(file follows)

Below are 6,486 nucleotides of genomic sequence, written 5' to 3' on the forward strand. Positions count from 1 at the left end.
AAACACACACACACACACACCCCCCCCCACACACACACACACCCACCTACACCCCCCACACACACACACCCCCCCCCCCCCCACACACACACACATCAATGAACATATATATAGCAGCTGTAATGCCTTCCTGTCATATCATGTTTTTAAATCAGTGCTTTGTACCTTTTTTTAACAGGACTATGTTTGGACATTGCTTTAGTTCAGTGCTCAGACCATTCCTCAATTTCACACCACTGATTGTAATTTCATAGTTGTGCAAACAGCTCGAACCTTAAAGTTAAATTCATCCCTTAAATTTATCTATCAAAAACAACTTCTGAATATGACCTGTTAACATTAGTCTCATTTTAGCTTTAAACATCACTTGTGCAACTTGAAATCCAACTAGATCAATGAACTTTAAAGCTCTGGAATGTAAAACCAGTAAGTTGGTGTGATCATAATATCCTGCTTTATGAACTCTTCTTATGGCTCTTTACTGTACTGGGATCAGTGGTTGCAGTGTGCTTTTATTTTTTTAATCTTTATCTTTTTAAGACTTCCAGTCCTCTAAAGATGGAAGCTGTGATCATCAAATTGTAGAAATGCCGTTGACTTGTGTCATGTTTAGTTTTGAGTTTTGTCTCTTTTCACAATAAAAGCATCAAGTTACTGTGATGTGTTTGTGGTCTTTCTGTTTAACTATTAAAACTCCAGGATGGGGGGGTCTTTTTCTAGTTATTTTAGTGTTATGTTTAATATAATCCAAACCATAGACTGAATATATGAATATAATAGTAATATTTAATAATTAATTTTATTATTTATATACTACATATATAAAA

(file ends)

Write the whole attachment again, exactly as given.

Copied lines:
Below are 6,486 nucleotides of genomic sequence, written 5' to 3' on the forward strand. Positions count from 1 at the left end.
AAACACACACACACACACACCCCCCCCCACACACACACACACCCACCTACACCCCCCACACACACACACCCCCCCCCCCCCCACACACACACACATCAATGAACATATATATAGCAGCTGTAATGCCTTCCTGTCATATCATGTTTTTAAATCAGTGCTTTGTACCTTTTTTTAACAGGACTATGTTTGGACATTGCTTTAGTTCAGTGCTCAGACCATTCCTCAATTTCACACCACTGATTGTAATTTCATAGTTGTGCAAACAGCTCGAACCTTAAAGTTAAATTCATCCCTTAAATTTATCTATCAAAAACAACTTCTGAATATGACCTGTTAACATTAGTCTCATTTTAGCTTTAAACATCACTTGTGCAACTTGAAATCCAACTAGATCAATGAACTTTAAAGCTCTGGAATGTAAAACCAGTAAGTTGGTGTGATCATAATATCCTGCTTTATGAACTCTTCTTATGGCTCTTTACTGTACTGGGATCAGTGGTTGCAGTGTGCTTTTATTTTTTTAATCTTTATCTTTTTAAGACTTCCAGTCCTCTAAAGATGGAAGCTGTGATCATCAAATTGTAGAAATGCCGTTGACTTGTGTCATGTTTAGTTTTGAGTTTTGTCTCTTTTCACAATAAAAGCATCAAGTTACTGTGATGTGTTTGTGGTCTTTCTGTTTAACTATTAAAACTCCAGGATGGGGGGGTCTTTTTCTAGTTATTTTAGTGTTATGTTTAATATAATCCAAACCATAGACTGAATATATGAATATAATAGTAATATTTAATAATTAATTTTATTATTTATATACTACATATATAAAA